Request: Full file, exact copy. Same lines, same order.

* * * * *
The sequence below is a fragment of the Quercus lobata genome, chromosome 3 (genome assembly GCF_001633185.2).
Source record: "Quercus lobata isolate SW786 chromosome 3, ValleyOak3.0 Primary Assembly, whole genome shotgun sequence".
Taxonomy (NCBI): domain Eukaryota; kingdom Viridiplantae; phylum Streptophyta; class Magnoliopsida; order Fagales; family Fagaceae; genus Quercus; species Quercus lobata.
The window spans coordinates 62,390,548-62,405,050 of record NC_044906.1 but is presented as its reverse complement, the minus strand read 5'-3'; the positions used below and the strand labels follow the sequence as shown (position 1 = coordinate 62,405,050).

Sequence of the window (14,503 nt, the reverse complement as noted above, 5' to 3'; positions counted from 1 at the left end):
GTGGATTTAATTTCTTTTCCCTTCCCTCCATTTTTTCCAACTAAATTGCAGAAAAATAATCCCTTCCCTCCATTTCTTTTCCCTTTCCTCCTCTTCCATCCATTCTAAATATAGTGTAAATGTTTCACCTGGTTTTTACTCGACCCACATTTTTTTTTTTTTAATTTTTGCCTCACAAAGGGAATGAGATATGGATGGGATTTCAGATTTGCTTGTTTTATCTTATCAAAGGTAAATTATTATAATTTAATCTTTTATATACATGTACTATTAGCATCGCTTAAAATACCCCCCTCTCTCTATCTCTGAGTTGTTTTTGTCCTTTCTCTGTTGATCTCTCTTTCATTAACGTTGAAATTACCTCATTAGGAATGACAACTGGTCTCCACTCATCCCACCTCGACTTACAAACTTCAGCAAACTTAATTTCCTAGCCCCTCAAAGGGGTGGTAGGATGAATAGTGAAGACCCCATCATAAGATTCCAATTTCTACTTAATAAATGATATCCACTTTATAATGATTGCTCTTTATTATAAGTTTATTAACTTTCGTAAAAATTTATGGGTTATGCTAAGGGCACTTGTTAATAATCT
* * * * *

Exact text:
The sequence below is a fragment of the Quercus lobata genome, chromosome 3 (genome assembly GCF_001633185.2).
Source record: "Quercus lobata isolate SW786 chromosome 3, ValleyOak3.0 Primary Assembly, whole genome shotgun sequence".
Taxonomy (NCBI): domain Eukaryota; kingdom Viridiplantae; phylum Streptophyta; class Magnoliopsida; order Fagales; family Fagaceae; genus Quercus; species Quercus lobata.
The window spans coordinates 62,390,548-62,405,050 of record NC_044906.1 but is presented as its reverse complement, the minus strand read 5'-3'; the positions used below and the strand labels follow the sequence as shown (position 1 = coordinate 62,405,050).

Sequence of the window (14,503 nt, the reverse complement as noted above, 5' to 3'; positions counted from 1 at the left end):
GTGGATTTAATTTCTTTTCCCTTCCCTCCATTTTTTCCAACTAAATTGCAGAAAAATAATCCCTTCCCTCCATTTCTTTTCCCTTTCCTCCTCTTCCATCCATTCTAAATATAGTGTAAATGTTTCACCTGGTTTTTACTCGACCCACATTTTTTTTTTTTTAATTTTTGCCTCACAAAGGGAATGAGATATGGATGGGATTTCAGATTTGCTTGTTTTATCTTATCAAAGGTAAATTATTATAATTTAATCTTTTATATACATGTACTATTAGCATCGCTTAAAATACCCCCCTCTCTCTATCTCTGAGTTGTTTTTGTCCTTTCTCTGTTGATCTCTCTTTCATTAACGTTGAAATTACCTCATTAGGAATGACAACTGGTCTCCACTCATCCCACCTCGACTTACAAACTTCAGCAAACTTAATTTCCTAGCCCCTCAAAGGGGTGGTAGGATGAATAGTGAAGACCCCATCATAAGATTCCAATTTCTACTTAATAAATGATATCCACTTTATAATGATTGCTCTTTATTATAAGTTTATTAACTTTCGTAAAAATTTATGGGTTATGCTAAGGGCACTTGTTAATAATCT